While many community members have jumped to conclusions about Principal Kim Diorio and other administrators, understanding the entirety of process would help validate or alter those conclusions. After all, we are all interested in the truth.

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4 Responses

  1. Kathy Jordan

    Hi there:
    if you were interested in the truth, perhaps you might examine some statements more closely. Any sensitive information in District communications would always be redacted in any public records search. So there is no reason not to comply with the laws and keep appropriate and legally compliant documentation.

    And there is no excuse for not following the law and properly documenting all complaints received by District personnel from students.

    And perhaps a good question with regards to our interest in the truth would be to ask why Ms. Diorio and Ms Kim, according to the Cozen final report and with respect to the Oct. 11, 2016 incident’s handling, created personal notes and records after the fact and on their own personal devices.

    Wouldn’t that reflect on intent?

    Reply
  2. Kathy Jordan

    Thank you for your article in the latest edition of The Campanile.
    https://thecampanile.org/2017/11/09/district-communication-with-community-lacking/

    What Kim Diorio might have failed to mention was that any private or personal student information contained within school records and emails is redacted by the district’s legal team prior to being released to the public.

    There is no legitimate reason, legal or otherwise to not use PAUSD email as a method of communication even if it contains sensitive information. As the Cozen report states, that practice is used when one wants to avoid a lawsuit. It is NOT in the best interest of the students and serves to protect the administration and not the safety of the students. You are being misled if you believe that not using email was being done in the name of student privacy.

    Reply
  3. Kathy Jordan

    To the Campanile:
    regarding transparency –
    The Cozen final report says that Ms. Diorio and Ms. Kim never completed the site investigation regarding the Oct. 11, 2016 incident.

    The Cozen final report says that Ms. Diorio never came to a determination of what occurred in that incident, although sexual assault was alleged and EDC 48915 demands that a determination be made in the educational setting about what occurred.

    According to the Cozen final report, the perpetrator was disciplined for prior conduct toward the Oct. 11, 2016 victim, but not disciplined for the actual Oct. 11, 2016 incident itself.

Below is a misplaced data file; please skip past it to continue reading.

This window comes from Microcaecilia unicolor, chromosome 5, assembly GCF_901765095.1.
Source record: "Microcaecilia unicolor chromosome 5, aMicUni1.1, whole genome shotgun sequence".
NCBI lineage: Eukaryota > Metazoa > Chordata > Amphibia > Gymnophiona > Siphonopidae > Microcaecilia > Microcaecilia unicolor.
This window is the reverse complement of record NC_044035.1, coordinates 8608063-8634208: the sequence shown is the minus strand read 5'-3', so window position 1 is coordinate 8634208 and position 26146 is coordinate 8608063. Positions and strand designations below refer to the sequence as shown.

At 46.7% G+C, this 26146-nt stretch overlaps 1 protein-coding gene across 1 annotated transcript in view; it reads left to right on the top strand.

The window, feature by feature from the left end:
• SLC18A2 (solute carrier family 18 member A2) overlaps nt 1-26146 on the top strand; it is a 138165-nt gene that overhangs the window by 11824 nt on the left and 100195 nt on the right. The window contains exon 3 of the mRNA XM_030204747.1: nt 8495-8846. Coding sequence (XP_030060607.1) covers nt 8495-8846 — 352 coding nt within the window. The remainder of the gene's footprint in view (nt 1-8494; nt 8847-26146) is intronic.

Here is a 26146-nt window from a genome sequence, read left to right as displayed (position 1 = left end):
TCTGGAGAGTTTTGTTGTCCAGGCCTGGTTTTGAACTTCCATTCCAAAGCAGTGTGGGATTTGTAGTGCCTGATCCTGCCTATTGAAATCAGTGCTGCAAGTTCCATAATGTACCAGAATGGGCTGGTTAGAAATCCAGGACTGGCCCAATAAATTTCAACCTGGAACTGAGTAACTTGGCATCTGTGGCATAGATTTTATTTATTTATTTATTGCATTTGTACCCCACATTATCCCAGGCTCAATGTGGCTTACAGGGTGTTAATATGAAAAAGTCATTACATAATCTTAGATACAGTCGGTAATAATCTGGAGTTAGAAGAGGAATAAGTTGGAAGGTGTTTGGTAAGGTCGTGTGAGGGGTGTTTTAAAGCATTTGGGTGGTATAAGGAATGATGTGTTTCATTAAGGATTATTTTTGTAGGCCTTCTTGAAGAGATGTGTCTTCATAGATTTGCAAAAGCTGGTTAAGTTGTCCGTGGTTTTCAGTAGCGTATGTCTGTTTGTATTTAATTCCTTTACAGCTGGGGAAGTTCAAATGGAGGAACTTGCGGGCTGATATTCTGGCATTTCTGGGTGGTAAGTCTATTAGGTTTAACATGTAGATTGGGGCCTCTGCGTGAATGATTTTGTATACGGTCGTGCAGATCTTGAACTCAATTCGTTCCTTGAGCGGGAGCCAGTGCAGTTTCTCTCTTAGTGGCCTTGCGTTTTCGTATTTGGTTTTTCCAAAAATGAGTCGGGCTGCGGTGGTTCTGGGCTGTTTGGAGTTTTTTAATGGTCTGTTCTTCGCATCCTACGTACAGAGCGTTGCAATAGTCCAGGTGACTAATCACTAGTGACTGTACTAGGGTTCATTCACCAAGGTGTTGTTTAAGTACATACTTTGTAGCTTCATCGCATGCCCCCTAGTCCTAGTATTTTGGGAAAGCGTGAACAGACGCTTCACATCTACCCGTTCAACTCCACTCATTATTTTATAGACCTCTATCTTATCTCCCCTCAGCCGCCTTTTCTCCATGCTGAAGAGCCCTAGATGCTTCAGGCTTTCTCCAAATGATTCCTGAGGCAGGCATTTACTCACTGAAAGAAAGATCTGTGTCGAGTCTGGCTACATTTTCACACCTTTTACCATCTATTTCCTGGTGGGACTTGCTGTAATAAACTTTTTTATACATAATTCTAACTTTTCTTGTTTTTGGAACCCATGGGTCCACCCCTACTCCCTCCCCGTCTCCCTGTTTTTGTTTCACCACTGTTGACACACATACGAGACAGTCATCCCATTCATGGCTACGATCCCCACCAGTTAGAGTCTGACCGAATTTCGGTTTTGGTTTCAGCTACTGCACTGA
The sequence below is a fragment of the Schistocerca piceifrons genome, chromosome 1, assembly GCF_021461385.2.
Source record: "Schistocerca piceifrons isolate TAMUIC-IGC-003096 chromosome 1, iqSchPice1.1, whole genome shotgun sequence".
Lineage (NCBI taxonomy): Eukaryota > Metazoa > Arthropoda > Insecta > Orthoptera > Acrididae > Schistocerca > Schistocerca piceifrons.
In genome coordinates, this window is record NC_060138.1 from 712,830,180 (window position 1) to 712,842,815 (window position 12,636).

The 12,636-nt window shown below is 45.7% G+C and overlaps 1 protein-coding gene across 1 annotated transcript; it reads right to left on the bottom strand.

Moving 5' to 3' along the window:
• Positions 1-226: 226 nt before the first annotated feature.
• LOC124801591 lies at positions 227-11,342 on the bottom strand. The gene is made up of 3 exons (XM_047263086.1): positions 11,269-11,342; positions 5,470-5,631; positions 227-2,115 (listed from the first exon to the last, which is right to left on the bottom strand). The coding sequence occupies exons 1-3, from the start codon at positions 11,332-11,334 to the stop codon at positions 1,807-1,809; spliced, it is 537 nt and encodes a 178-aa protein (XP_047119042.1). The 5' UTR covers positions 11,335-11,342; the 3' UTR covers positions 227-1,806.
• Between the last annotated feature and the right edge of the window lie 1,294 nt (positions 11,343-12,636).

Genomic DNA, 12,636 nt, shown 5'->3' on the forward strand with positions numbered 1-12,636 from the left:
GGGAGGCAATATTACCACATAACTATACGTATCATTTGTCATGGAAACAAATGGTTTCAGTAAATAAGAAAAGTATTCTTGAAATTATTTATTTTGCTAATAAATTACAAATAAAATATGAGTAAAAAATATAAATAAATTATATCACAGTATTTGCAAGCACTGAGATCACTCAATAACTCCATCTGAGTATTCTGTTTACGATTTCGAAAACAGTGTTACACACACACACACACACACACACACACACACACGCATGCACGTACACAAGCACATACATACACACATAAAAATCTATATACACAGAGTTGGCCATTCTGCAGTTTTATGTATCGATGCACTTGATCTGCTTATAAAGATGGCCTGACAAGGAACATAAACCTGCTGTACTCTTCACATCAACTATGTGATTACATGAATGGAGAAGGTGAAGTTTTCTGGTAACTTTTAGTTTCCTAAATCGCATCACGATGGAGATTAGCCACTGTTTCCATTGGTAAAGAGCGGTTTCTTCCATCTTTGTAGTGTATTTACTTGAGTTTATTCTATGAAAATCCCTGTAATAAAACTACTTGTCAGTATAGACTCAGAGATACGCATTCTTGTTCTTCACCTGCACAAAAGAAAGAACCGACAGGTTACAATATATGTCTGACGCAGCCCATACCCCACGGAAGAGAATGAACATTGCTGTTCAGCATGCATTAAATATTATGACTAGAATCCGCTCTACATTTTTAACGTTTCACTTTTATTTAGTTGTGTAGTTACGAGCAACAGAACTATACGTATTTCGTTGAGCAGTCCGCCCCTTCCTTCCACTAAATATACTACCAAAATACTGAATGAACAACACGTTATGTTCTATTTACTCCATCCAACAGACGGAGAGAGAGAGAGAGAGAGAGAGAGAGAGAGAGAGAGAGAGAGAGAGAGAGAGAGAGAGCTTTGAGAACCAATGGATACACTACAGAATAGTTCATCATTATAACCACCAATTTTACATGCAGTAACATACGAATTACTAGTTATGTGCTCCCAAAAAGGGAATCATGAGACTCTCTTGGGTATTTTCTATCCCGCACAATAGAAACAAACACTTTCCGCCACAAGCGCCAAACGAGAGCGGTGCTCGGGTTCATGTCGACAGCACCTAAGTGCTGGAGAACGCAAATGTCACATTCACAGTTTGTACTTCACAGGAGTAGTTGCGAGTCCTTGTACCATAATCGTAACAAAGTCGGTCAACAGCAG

If sexual assault was attempted or committed in the incident, as determined by the principal, mandatory expulsion would have resulted. The principal never made a determination, according to the Cozen final report.

    According to the Cozen final report, Ms. Diorio and Ms. Kim created notes and records after the fact.

    According to the Cozen final report, after receiving notification from the juvenile justice department of the boy’s felony conviction for the same type of offense as was alleged in the Paly bathroom incident, Ms. Diorio and Ms. Kim did…nothing…..

    In my view, the Campanile has published what amounts to libel of the Oct. 11, 2016 victim by saying “The incident was subsequently deemed to be consensual.” This is untrue that anyone deemed it to be consensual and not what the victim alleged.

    According to the Cozen final report, Ms. Diorio never came to a determination of what occurred during the Oct. 11, 2016 incident.

    The juvenile records are sealed in the case. They are not public. And they are not relevant, as the standard of proof in a criminal case is different than what is required in the educational setting.

    According to the Revised Title IX Misconduct article, Ms. Diorio was the source of the information in the Campanile articles, which I contend is libelous.

    Reply
  4. Kathy Jordan

    Does the person delivering the message have anything to gain by how you choose to act on the information?

    This might be a good question Campanile staffers might want to ponder in the future.

    Reply